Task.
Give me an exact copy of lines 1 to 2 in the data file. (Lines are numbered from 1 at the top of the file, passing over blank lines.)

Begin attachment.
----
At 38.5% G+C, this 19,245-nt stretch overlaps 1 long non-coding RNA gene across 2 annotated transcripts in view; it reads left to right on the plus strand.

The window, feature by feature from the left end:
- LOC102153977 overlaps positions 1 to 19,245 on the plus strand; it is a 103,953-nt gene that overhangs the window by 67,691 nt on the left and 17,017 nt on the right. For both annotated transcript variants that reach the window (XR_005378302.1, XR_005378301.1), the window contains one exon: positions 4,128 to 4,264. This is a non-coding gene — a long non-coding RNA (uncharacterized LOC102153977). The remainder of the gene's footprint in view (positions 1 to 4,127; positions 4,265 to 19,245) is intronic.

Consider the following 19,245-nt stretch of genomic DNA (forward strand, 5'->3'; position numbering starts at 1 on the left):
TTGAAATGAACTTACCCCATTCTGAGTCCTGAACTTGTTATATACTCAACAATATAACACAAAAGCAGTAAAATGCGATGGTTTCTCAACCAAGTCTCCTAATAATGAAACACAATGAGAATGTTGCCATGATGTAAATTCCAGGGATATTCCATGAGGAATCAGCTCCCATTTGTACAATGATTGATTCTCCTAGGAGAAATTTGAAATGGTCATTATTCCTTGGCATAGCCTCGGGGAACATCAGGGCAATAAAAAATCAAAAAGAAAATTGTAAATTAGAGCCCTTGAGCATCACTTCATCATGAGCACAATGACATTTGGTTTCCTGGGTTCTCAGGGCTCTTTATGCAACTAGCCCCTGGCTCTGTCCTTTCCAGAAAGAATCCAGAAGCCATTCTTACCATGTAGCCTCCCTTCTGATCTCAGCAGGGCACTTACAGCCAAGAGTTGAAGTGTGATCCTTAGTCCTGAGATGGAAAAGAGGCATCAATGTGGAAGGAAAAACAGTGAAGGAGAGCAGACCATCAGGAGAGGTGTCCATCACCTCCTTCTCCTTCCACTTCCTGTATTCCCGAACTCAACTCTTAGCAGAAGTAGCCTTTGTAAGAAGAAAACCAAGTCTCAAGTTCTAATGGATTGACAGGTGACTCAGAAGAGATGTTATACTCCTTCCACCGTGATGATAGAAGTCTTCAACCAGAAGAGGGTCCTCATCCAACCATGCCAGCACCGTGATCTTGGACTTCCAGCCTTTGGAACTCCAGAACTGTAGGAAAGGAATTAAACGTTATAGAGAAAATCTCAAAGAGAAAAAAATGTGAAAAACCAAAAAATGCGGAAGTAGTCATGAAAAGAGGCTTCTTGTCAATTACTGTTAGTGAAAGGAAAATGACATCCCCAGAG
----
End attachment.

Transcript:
At 38.5% G+C, this 19,245-nt stretch overlaps 1 long non-coding RNA gene across 2 annotated transcripts in view; it reads left to right on the plus strand.

The window, feature by feature from the left end: